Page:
The acoustic-based daily activity budgets that we derived for adult females were generally consistent with that documented by47. However we were able to provide important refinements to the types of behaviors that pandas were engaged in while active, as well as in capturing evidence of cubs and yearlings suckling (albeit a likely underestimation), a behavior that is a critically important for cub survival. Comparing our behavioral data with those documented via direct observation demonstrated similar variation in daily periods of activity38, and some degree of individual variation. These comparisons provide us with both validation of the acoustic method of data collection and suggest that the captive reared mentor-adults in our study were engaged in appropriate behavior with dependent young that was consistent with that documented for wild adult pandas.
Appropriate foraging behavior is essential for the survival of translocated individuals50, and the giant panda is no exception. From studies of wild giant pandas, foraging time accounts for upwards of 14 hours per day38, and the effective processing and feeding on bamboo follows an array of specialized behaviors51. This high proportion of time and elaborate processing behavior likely reflect adaptations needed to maximize the energetic uptake from this low calorie food source52. However, this sole reliance on bamboo for nutrition is advantageous for acoustic monitoring, reducing the number acoustic signatures associated with energy intake. Our results on time spent feeding on bamboo were comparable with those estimated in previous work38,47, and demonstrated the transition of food acquisition from mother’s milk to bamboo, as 2-year old cubs spent an intermediate amount of time feeding on bamboo relative to 1-year old cubs and adults.
Human listeners were able to discriminate the consumption of bamboo shoots from the consumption of bamboo, however, our spectrographic analysis did not reliably distinguish these behaviors, however, future recordings with higher quality ARU may be able to do so. While being able to identify feeding behavior in the general sense from other activities is an important step in monitoring panda behavior, being able to identify bamboo shoot consumption could be an important aspect of post-release monitoring in the future. Bamboo shoots represent an important seasonal food source for giant pandas, offering a different, and ephemerally available, suite of nutrients and calories than the culm and leaves of mature bamboo. As such, for captive-born released giant pandas to thrive in the wild, they must be able to take advantage of this food source when it is available in the early spring53.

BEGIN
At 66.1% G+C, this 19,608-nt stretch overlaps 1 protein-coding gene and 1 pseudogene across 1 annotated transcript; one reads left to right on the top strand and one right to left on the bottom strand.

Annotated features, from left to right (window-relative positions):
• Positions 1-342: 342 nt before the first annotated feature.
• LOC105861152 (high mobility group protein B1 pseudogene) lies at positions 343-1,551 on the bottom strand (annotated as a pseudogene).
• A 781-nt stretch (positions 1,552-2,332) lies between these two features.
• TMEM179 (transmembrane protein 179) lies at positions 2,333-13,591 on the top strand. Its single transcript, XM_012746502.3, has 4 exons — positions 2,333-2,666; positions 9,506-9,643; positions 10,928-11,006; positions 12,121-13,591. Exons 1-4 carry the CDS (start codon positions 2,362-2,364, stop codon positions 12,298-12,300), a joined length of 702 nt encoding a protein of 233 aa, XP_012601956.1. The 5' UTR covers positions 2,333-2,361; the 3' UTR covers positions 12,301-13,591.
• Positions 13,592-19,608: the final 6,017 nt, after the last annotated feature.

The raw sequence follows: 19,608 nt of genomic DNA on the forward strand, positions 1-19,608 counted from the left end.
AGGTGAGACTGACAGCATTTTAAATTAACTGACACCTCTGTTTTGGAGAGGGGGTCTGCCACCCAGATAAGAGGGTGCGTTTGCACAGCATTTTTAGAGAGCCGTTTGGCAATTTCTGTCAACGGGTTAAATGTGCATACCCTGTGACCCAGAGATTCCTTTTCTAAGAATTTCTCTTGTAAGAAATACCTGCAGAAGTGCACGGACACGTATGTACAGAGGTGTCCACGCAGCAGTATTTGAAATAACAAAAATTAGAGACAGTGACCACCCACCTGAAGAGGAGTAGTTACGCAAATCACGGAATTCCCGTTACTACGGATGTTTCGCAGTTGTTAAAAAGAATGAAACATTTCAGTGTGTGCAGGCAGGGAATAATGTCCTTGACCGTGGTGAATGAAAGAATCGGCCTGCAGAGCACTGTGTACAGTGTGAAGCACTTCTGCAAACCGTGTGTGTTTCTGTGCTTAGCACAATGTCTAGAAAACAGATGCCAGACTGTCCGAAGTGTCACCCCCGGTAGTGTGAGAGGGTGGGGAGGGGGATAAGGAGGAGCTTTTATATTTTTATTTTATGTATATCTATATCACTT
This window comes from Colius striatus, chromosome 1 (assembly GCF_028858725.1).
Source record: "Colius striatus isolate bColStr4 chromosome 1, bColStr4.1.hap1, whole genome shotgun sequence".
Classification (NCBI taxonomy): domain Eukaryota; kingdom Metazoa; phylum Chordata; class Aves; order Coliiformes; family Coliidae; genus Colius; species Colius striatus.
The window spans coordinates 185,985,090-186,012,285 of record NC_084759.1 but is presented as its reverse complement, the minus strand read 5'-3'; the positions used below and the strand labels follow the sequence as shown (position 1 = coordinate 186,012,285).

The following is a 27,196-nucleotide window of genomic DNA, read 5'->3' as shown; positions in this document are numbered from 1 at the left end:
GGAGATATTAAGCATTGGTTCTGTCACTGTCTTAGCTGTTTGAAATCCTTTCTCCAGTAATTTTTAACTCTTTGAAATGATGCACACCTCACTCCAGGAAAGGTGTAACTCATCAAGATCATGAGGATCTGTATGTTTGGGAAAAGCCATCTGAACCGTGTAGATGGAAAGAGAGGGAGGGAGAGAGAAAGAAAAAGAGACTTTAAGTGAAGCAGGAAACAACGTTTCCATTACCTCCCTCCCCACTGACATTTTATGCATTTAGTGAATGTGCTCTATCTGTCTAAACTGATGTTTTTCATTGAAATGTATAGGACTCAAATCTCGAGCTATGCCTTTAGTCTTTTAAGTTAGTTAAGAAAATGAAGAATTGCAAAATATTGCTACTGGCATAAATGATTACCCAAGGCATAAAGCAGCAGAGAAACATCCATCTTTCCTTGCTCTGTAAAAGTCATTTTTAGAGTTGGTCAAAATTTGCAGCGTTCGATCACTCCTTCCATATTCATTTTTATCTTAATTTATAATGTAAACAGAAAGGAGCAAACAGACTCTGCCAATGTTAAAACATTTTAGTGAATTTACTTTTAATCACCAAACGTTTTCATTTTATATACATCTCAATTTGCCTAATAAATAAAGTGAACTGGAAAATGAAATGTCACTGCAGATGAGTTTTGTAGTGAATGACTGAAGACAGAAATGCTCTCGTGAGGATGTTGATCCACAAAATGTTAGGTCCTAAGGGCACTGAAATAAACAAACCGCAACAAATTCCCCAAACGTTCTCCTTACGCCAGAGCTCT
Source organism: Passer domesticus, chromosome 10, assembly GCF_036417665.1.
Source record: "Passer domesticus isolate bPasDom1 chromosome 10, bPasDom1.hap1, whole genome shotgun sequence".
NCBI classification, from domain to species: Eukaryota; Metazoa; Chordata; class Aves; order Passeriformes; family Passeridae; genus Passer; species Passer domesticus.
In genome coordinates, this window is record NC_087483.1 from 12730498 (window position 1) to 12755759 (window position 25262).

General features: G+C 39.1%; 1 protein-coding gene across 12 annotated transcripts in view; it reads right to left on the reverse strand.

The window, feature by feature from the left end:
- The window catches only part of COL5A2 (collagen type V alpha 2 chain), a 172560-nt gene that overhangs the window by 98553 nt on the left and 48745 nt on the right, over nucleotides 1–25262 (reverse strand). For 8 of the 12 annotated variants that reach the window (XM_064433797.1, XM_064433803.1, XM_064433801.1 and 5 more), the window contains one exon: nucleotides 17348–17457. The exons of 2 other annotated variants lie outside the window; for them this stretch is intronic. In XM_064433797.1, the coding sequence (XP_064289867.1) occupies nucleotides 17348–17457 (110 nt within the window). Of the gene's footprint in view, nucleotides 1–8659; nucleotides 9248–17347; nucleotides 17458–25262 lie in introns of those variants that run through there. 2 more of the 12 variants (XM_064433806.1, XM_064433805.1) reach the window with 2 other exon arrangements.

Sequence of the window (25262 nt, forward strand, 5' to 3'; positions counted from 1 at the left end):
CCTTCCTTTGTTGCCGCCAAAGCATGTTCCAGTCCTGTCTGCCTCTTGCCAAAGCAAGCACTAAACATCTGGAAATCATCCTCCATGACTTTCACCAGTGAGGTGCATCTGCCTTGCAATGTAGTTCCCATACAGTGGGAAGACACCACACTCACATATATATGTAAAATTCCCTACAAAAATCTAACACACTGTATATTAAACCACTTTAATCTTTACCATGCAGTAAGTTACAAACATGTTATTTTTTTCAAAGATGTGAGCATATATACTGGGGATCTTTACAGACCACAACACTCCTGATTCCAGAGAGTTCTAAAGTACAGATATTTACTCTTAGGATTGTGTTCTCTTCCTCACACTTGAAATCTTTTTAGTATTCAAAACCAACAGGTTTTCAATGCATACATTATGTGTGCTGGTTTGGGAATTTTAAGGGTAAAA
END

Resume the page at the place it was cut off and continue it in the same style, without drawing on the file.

Relative to the other behaviors in our acoustic ethogram, we were also able to identify resting behavior. This lack of activity, like foraging, is an essential aspect of appropriate giant panda behavior and adequate resting can also reflect a lack of stress54. Because of the energetic ‘tightrope’52 that giant pandas navigate, adequate rest is essential for maintaining an appropriate energy balance, and may be especially important during the period of maternal care, when energetic demands are intensified both physiologically and behaviorally.
Assessing the degree of maternal care (as expressed here by ‘mother-cub interaction’ and ‘cub suckling’) is important for determining whether cubs are receiving adequate mentorship and nutrition during development. Here we established temporal patterns of maternal care across age-classes and demonstrated that mothers invested more heavily in interacting with 1-year old cubs than with 2-year old cubs, reflecting a redirection of maternal activity away from cubs as they get older and a growing independence that is important for 2-year old cubs as they reach their release/weaning age. The decrease in mother-cub interaction shown by the acoustic data we collected is consistent with a species typical pattern of increasing cub-independence over time55.
Conspecific interactions can be key to the success or failure of translocations37. Social interactions may result in injury or death if an individual is behaviorally incompetent or non-competitive. Conversely, social interactions are essential for successful recruitment into a population. For species that have distinctive vocal behavior reflecting appropriate courtship and breeding behavior, this can be documented acoustically. For the giant panda this is especially apt. Our data were collected in the post-denning maternal care context. Thus, the signature vocalizations of courtship and breeding were not captured. However, given the extensive analyses of these vocalizations41,56,57,58,59, it is likely that they would be captured by collar-mounted ARU and identifiable to both human listeners and via acoustic processing and pattern recognition. In the context of mother-cub interactions, understanding the quality of maternal care that is correlated with survivorship of sub-adults post-release will be essential for choosing appropriate mentors and release candidates in the future.